1. The petitioners in this case were accused 1 and 2 in a criminalxase before the First Class Bench, Salem, which took up thfs case on file for summary trial. From the register of summary trials kept by that Bench, it would appear that a charge was framed against the accused under Section 323, Indian Penal Code and explained to the accused to which they pleaded not guilty. This was done on 23rd March, 1931. Later on, this case appears to have been transferred to the file of the Second Class Magistrate, Salem, in August, 1931. The Second Class Magistrate has no jurisdiction to try this case summarily and there is no doubt that he has to try it in the ordinary way provided for the trial of warrant cases. When the case was so pending before him, it was called on for hearing on 4th September, '1931, to which it had been posted. The complainant not being present either in person or by any pleader, the Magistrate discharged the accused under Section 259, Criminal Procedure Code. Subsequently another complaint was presented by the same complainant against the same accused on the same facts. That complaint was entertained by the Second Class Magistrate, Salem. But the accused put in a petition before him stating that he had no jurisdiction to entertain this complaint by reason of the disposal of the former complaint, which, according to them, amounts to an acquittal under Section 403, Criminal Procedure Code. This objection was overruled by the Sub-Magistrate on 9th October, 1931, in his order passed on that petition. Against that order the present revision petition has been filed.
2. There is no doubt that the Second Class Magistrate purported to discharge the accused in the former case and actually discharged them under Section 259, Criminal Procedure Code. He would be entitled to do so, if the default of theo complainant in appearance when the case was called on for hearing was at any time before the framing of the charge in that case. It is now contended by Mr. Ranganadha Aiyar for the petitioners that in view of a charge having been framed by the First Class Bench Court, it must be taken that the Second Class Magistrate was entitled to proceed upon the evidence partly recorded by the Bench Court and to continue the case from the stage at which it was before the transfer, by virtue of Section 350, Criminal Procedure Code. It is true that by reason of Sub-section (3) to this section, even when a case is transferred from one Magistrate to another, the former shall be deemed to cease to exercise jurisdiction therein and to be succeeded by the latter within the meaning of Sub-section (1). If Section 350(1) is properly applicable to the present case, I should think that the contention of the earned Counsel for the petitioners is well founded.' Tke decision in Sriramulu v. Veeasalingam (1914) I.L.R.38 M.585 : 27 M.L.J. 589 is doubtless authority for the position that a second Magistrate who succeeds the first Magistrate and takes up a part-heard criminal case for trial under Section 350 of the Code cannot ignore the charge framed by his predecessor. If in the present case also we could hold that the Second Class Magistrate cannot ignore the charge framed by the Bench Court and can act upon the evidence taken by the Bench Court under Section 350(1) of the Code, then it may be held that the order passed on 4th September, 1931, is not one coming under Section 259 of the Code as an order of discharge. In the view taken by a single Judge of the Allahabad High Court in a case reported in Emperor v. Nttizir H%sain (1931) I.L.R. 53 A. 39 such an order may even be deemed to be an order of acquittal with an implied finding that the accused are not guilty. So far there is no difficulty. But we are confronted with another position which gives a different turn to the view contended for by the petitioners' learned counsel. As I have already remarked, the former case was triable by the First Class Bench Court under its summary powers, whereas the Second Class Magistrate-has no such jurisdiction. Under Section 263 of the Code, the Bench Court need not record the evidence of witnesses or frame a formal charge. From the records, it would appear, that the Bench Court did not even reduce to writing the evidence of the witnesses examined by it and no charge in writing was framed. It seems that the charge was orally framed and explained to the accused. The facts being like this, is it possible to apply Section 350 of the Code to the present, case? By extending that section, the result would be rather anomalous. The Second Class Magistrate who has no jurisdiction to try this case summarily should be taken to have the power to act upon the evidence heard by the Bench Court at the summary trial and the charge framed by that Court in the exercise of its summary powers, and continue the trial of the case from that stage anct take the rest of the evidence in the ordinary way in which it has to be taken in a regular trial. Such a state of affairs can never be allowed to exist, and if any authority, is necessary, reference may be made to the decision of the Calcutta High Court reported in Gosta Biliary Bosu v. Baistam Das Belura (1922) 26 C.W.N. 831, wherein the learned Judges have said that even when the same Magistrate has got power to try a case summarily and in the regular manner, he cannot adopt one procedure up to a certain stage of the case and adopt a different procedure after that stage in the same case. A conviction in such a case was held to be illegal. A fortiori, in the present case, if the Second Class Magistrate could act upon the evidence taken and the charge framed in the Bench Court and proceed to try the case in the regular manner, the trial itself would be illegal and the proceedings will have to be quashed. If the Second Class Magistrate should adopt the evidence taken by the Bench Court at the summary trial, he is virtually trying the offender summarily within the meaning of Section 530, Clause (q) of the Code. It does not make much difference whether the Second Class Magistrate tries an accused person summarily or acts upon the evidence recorded by a Court under the summary powers. That being so, it is impossible to hold that the former case after its transfer from the: Bench Court to the Second Class Magistrate's file could be tried except by means of a complete de novo trial. Section 350 of the Code has no application to the trial by the Second Class Magistrate subsequent to the transfer of the case to his file. The oral charge framed by the Bench Court cannot be deemed to be subsisting after the transfer of the case to the Second Class Magistrate, aird therefore, his order of discharge passed on 4th September, 1951, was a valid order under Section 259 of the Code. That order being an order of discharge, there is no legal bar to entertaining the present complaint. The Sub-Magistrate may have taken the special circumstances into consideration, when entertaining the second complaint.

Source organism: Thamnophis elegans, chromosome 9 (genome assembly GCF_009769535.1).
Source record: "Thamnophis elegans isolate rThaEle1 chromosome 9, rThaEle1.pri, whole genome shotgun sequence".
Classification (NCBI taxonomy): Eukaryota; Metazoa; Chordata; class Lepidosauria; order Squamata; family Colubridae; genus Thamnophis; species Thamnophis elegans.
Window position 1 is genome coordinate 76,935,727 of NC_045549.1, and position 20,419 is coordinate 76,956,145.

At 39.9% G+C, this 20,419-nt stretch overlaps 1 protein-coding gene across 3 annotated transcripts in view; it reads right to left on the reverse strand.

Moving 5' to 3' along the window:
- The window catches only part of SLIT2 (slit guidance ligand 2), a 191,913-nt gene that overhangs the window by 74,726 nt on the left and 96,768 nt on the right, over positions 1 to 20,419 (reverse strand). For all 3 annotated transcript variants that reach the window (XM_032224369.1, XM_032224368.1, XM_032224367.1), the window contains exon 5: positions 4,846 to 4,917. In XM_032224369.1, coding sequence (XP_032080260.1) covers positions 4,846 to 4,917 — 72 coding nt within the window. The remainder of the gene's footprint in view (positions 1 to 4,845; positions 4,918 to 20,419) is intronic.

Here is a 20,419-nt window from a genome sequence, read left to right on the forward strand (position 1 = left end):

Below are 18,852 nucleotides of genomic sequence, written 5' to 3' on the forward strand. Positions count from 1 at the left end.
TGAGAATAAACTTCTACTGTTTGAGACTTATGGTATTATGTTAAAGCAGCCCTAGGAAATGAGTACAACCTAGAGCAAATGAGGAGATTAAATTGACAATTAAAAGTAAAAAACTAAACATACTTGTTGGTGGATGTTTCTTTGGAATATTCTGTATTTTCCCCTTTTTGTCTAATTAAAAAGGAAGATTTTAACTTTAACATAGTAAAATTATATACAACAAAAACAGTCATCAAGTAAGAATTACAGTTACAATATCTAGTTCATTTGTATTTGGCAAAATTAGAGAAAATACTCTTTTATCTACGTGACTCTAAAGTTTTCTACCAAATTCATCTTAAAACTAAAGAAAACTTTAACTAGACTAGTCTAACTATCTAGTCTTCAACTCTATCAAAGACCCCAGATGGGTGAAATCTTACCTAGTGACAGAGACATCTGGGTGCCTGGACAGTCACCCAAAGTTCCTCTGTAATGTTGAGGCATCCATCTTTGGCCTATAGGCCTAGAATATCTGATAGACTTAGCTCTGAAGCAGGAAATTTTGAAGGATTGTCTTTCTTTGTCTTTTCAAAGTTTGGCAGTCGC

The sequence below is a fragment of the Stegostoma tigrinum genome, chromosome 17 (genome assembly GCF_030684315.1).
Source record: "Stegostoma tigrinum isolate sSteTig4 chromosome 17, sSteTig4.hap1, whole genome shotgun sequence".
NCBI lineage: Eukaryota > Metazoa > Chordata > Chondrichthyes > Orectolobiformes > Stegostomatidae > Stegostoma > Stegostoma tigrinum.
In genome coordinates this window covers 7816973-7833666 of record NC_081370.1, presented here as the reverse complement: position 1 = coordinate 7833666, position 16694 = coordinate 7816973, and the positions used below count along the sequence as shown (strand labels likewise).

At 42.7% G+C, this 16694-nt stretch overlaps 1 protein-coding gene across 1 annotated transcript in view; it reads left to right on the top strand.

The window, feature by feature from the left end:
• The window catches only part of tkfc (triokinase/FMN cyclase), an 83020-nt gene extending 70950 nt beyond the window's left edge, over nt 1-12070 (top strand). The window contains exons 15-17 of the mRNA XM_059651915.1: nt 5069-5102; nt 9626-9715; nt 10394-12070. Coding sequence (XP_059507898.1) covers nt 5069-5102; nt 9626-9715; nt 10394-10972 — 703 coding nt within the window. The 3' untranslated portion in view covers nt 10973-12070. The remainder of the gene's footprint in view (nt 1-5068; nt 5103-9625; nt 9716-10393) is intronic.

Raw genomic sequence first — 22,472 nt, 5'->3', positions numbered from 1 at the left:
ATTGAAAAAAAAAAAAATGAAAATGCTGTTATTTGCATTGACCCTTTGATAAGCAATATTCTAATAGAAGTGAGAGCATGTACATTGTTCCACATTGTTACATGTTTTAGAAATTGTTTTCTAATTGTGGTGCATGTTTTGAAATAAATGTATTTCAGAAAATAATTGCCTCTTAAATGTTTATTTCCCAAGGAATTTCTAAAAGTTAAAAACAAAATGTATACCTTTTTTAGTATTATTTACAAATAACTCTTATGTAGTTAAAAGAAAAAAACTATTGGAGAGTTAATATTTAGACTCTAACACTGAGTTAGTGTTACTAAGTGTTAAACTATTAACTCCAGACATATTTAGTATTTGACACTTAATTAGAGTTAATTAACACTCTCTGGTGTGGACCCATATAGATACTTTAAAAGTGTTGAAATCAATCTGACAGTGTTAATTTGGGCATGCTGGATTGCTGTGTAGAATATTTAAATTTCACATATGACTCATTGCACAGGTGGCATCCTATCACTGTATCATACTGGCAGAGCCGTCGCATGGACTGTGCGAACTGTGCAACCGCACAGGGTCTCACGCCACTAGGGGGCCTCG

3. In view of the reasons stated by me, I am constrained to dismiss this Revision Petition.